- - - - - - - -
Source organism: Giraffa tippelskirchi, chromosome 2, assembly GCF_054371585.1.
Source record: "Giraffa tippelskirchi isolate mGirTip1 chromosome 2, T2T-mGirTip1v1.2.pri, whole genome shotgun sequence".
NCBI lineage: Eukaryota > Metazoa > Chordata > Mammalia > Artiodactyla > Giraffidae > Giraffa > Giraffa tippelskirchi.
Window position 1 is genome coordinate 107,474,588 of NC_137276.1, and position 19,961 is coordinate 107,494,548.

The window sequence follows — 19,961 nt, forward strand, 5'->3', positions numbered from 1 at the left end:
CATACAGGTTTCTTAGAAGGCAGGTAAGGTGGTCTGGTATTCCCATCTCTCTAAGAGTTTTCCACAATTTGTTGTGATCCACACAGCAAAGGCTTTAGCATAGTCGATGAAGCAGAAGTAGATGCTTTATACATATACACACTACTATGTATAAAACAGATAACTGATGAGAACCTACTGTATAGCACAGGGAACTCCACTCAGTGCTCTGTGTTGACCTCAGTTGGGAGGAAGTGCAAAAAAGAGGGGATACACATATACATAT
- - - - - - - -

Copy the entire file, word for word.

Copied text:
Source organism: Giraffa tippelskirchi, chromosome 2, assembly GCF_054371585.1.
Source record: "Giraffa tippelskirchi isolate mGirTip1 chromosome 2, T2T-mGirTip1v1.2.pri, whole genome shotgun sequence".
NCBI lineage: Eukaryota > Metazoa > Chordata > Mammalia > Artiodactyla > Giraffidae > Giraffa > Giraffa tippelskirchi.
Window position 1 is genome coordinate 107,474,588 of NC_137276.1, and position 19,961 is coordinate 107,494,548.

The window sequence follows — 19,961 nt, forward strand, 5'->3', positions numbered from 1 at the left end:
CATACAGGTTTCTTAGAAGGCAGGTAAGGTGGTCTGGTATTCCCATCTCTCTAAGAGTTTTCCACAATTTGTTGTGATCCACACAGCAAAGGCTTTAGCATAGTCGATGAAGCAGAAGTAGATGCTTTATACATATACACACTACTATGTATAAAACAGATAACTGATGAGAACCTACTGTATAGCACAGGGAACTCCACTCAGTGCTCTGTGTTGACCTCAGTTGGGAGGAAGTGCAAAAAAGAGGGGATACACATATACATAT